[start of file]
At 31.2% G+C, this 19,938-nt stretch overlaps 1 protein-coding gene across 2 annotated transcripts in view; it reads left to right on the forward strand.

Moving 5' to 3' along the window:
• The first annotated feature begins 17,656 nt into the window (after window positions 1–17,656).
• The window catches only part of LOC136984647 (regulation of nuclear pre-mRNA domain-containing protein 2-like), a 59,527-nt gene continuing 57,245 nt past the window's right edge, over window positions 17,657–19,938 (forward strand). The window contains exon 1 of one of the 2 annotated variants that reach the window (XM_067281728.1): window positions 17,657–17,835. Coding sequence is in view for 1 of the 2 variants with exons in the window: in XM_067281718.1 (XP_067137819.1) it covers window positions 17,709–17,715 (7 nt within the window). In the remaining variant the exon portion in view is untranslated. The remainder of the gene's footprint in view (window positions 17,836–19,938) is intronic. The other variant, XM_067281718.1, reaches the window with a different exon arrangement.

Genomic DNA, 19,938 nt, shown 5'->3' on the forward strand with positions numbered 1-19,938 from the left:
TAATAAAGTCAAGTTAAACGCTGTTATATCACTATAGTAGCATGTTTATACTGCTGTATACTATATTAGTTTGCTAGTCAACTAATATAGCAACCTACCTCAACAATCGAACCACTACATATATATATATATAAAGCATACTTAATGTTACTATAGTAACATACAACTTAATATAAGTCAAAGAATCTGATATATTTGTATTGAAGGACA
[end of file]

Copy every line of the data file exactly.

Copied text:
At 31.2% G+C, this 19,938-nt stretch overlaps 1 protein-coding gene across 2 annotated transcripts in view; it reads left to right on the forward strand.

Moving 5' to 3' along the window:
• The first annotated feature begins 17,656 nt into the window (after window positions 1–17,656).
• The window catches only part of LOC136984647 (regulation of nuclear pre-mRNA domain-containing protein 2-like), a 59,527-nt gene continuing 57,245 nt past the window's right edge, over window positions 17,657–19,938 (forward strand). The window contains exon 1 of one of the 2 annotated variants that reach the window (XM_067281728.1): window positions 17,657–17,835. Coding sequence is in view for 1 of the 2 variants with exons in the window: in XM_067281718.1 (XP_067137819.1) it covers window positions 17,709–17,715 (7 nt within the window). In the remaining variant the exon portion in view is untranslated. The remainder of the gene's footprint in view (window positions 17,836–19,938) is intronic. The other variant, XM_067281718.1, reaches the window with a different exon arrangement.

Genomic DNA, 19,938 nt, shown 5'->3' on the forward strand with positions numbered 1-19,938 from the left:
TAATAAAGTCAAGTTAAACGCTGTTATATCACTATAGTAGCATGTTTATACTGCTGTATACTATATTAGTTTGCTAGTCAACTAATATAGCAACCTACCTCAACAATCGAACCACTACATATATATATATATAAAGCATACTTAATGTTACTATAGTAACATACAACTTAATATAAGTCAAAGAATCTGATATATTTGTATTGAAGGACA